The market will always trump collectibles on any scale... I did appreciate two things--> that the guitar dealer saw deep intrinsic value in the tactile element of the collectible (it made me think of the spinal tap part where the reporter is told NOT to touch a specific guitar) and any mention of Hank Snow... well, that is a good thing.

    I'm gonna wait for something more salient to look skyward and fear the worst... just a slow news day on a tiny network.
     

  7. Jared Purdy

    Jared Purdy Friend of Leo's

    Age:
    57
    Jan 26, 2010
    Toronto, Ontario.
    That is a bit of a two bit retailer in Toronto. I don't believe they even have a store, as such. It's the second such news item up here in the last two years. There was a story in the Globe and Mail (Canada's version of the NYT), in the business section that featured a guy who had bought a lot of vintage guitars earlier on and mostly rented them out to people like Clapton, Richard's etc. when they come to town. The article was pushing the investment theme, and I don't known why as there are likely few people here who have sizeable collections of vintage LPs, Teles and Strats. It was an article with an esoteric twist, speaking fancifully to someone with deep pockets and no vintage guitar collection - suggesting that is what they should do with their (stolen) money.
     

  8. OlRedNeckHippy

    OlRedNeckHippy Friend of Leo's

    Age:
    61
    Jan 12, 2012
    South Jersey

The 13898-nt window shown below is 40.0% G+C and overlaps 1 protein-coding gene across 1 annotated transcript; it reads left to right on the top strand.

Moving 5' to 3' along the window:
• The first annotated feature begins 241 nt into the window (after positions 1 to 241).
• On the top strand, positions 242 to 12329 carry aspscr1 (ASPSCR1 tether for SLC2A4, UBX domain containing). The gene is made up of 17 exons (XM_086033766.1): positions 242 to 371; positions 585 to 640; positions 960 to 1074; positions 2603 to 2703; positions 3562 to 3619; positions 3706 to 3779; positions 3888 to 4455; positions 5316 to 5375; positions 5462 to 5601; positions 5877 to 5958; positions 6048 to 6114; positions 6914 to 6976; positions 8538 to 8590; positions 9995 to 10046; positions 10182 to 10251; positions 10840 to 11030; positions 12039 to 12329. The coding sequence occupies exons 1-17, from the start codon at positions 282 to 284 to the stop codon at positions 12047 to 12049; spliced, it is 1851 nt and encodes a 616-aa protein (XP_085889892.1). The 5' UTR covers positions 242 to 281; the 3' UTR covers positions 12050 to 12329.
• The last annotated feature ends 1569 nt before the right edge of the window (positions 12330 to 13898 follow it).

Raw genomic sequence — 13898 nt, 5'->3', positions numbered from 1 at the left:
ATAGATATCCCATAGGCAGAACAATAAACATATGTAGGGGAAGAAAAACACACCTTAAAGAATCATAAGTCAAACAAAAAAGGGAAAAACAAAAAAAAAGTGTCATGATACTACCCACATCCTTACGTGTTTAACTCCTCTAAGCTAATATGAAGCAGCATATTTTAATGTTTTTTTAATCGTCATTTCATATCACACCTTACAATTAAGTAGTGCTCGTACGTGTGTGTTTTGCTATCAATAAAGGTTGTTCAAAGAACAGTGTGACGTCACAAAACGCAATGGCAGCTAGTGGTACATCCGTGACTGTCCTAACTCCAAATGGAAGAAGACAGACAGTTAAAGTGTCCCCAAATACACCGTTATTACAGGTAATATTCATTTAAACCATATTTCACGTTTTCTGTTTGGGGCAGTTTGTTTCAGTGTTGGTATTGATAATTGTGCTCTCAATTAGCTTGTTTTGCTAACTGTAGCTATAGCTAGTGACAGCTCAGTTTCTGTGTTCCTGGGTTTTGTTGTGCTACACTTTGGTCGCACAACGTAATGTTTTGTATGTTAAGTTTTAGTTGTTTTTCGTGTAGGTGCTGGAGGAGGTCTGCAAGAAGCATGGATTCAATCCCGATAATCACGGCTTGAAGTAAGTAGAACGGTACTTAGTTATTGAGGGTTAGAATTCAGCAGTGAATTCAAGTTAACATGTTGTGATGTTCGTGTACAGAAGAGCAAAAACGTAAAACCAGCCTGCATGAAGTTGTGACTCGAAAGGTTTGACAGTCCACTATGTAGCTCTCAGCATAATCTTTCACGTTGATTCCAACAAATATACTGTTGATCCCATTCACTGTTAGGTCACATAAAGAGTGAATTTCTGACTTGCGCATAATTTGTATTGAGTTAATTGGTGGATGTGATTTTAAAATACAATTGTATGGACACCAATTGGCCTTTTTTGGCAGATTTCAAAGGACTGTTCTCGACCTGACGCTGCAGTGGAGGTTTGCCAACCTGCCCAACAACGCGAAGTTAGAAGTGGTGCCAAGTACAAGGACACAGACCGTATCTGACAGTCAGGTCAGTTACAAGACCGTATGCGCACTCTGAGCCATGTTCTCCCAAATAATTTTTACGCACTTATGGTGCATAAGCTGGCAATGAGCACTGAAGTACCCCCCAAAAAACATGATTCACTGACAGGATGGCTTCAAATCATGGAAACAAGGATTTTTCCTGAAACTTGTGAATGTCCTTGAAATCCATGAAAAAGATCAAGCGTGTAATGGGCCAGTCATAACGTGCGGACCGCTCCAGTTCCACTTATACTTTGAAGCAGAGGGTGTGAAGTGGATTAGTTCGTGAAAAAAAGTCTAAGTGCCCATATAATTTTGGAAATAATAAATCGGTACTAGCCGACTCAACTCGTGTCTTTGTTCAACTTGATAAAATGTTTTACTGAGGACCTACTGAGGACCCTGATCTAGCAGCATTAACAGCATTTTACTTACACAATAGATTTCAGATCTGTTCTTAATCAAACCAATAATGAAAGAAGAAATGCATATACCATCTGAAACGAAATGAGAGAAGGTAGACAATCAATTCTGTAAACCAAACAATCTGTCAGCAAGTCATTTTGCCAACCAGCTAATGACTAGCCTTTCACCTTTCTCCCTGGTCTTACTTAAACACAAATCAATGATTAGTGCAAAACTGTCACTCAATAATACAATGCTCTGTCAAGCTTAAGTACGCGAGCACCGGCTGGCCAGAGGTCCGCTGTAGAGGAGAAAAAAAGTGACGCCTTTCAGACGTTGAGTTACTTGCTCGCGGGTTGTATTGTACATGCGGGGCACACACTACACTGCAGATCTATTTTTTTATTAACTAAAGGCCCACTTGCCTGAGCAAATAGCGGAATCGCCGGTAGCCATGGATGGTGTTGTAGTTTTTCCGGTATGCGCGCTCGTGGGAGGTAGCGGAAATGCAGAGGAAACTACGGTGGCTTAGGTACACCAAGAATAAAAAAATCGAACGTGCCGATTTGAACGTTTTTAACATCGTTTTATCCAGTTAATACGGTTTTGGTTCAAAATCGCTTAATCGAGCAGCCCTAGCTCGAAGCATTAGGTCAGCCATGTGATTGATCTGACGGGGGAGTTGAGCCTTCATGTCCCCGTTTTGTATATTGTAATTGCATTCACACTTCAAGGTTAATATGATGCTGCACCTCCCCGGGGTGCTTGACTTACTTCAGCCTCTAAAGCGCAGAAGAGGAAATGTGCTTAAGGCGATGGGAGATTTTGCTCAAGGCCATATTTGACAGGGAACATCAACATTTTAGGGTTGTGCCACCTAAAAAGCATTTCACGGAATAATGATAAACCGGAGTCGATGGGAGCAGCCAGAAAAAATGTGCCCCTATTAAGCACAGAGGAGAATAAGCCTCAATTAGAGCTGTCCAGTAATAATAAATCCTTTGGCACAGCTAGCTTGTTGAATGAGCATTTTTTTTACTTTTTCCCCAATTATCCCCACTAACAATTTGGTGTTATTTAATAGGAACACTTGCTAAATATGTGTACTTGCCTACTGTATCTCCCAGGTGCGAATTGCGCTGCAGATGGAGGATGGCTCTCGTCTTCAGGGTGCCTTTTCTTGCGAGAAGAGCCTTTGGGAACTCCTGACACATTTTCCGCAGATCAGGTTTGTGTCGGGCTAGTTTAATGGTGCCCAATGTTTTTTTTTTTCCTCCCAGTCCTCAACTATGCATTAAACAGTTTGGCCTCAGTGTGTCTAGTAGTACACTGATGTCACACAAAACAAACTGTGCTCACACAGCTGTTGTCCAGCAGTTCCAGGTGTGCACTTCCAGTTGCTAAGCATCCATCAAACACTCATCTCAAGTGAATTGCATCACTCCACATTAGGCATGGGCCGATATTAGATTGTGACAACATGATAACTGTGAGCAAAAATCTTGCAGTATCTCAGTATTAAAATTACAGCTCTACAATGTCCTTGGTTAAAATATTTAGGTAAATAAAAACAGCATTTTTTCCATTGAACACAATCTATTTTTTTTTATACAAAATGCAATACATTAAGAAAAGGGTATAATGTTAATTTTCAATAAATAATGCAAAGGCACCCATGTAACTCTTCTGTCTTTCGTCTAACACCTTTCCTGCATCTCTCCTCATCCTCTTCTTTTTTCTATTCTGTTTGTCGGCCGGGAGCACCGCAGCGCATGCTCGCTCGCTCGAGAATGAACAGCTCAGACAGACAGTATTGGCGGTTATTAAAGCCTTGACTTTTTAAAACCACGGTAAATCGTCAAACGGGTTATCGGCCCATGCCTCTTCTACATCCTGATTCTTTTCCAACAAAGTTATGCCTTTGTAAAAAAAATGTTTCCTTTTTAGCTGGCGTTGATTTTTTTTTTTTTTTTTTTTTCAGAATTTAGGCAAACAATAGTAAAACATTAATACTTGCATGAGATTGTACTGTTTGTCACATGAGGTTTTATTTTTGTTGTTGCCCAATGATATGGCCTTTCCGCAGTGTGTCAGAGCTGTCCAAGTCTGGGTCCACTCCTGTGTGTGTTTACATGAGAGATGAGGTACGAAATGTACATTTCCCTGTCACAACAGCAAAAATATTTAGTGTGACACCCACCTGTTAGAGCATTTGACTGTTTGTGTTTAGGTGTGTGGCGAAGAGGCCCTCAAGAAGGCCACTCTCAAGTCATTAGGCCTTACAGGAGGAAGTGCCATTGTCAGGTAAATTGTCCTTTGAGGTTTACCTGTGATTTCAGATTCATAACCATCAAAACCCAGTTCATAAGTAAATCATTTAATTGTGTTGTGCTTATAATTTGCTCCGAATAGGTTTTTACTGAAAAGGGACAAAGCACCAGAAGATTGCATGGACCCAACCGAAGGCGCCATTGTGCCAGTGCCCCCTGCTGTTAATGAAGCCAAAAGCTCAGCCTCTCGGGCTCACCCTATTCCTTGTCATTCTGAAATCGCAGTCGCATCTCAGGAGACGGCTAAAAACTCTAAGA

Today's Vintage Hot items can turn into tomorrows old junk.


    I just sold 3 Very Vintage shotguns. 10 years ago I could have got double what their value is today. It's just market demand.
     

  9. getbent

    getbent Telefied Ad Free Member

    interesting!

    In reading the whole thread... is this really a BIG problem? It doesn't seem like it is... a few people with lots of money spend a bunch of money on a guitar.. how is that not good for everyone?

    Because prices went sky high, I was able to trade a not very vintage 70's custom tele for a gretsch white falcon... Win for me!

    If 53 teles had been cheap, I would have been hosed.

    it seems like there are so many good guitars out there... who cares if some people want to buy and collect? What is the problem? and if it is a big problem... why?
     

  10. imwjl

    imwjl Poster Extraordinaire

    Mar 21, 2007
    Wisconsin, USA
    Thanks for mentioning so many good guitars.

    I've not always been into this but I remember looking for a decent guitar in 1977 vs 2007 - wow have things changed for the better. By comparison they really are all over now.

    Next on good guitars. I've had the privilege to play some holy grail type old acoustics and electrics as well as what the best makers produce now. With that I happen to think this is the golden era - not 1930s or 50s even though it's fair to say that's when we got the OM, dread, Telecaster, Les Paul and other famous ones.

    The collectors probably create some excitement, interest and fuel for the makers and industry.

    Success envy appears to be one of the biggest if we indeed have a problem.
     

  11. Jared Purdy

    Jared Purdy Friend of Leo's

    Age:
    57
    Jan 26, 2010
    Toronto, Ontario.
    I don't think I really get it. Somehow my appreciation, want, combined with dollar value equation has a price limit, and it's WAY short of $250,000!!! In other words those other worldly prices don't mean anything to me and if I had that kind of dough I wouldn't be spending it on a 60 year old beat up guitar!!

    The above thread by imwjl speaks volumes to me when s/he says that it us in 2014 who have it made as a far as living in a period to purchase so called golden era guitars are concerned (and amps for that matter).

    I have three absolutely gorgeous electric guitars (and one fabulous Martin OM28 Marquis) and the most expensive one was $6000, a far cry short of $250,000 (though still a chunk of cash). And it looks a hell of a lot nicer than any of those antique beaters, plays just as well, was built just as well if not better, has a nicer top than those early models and will still be around in 50 years.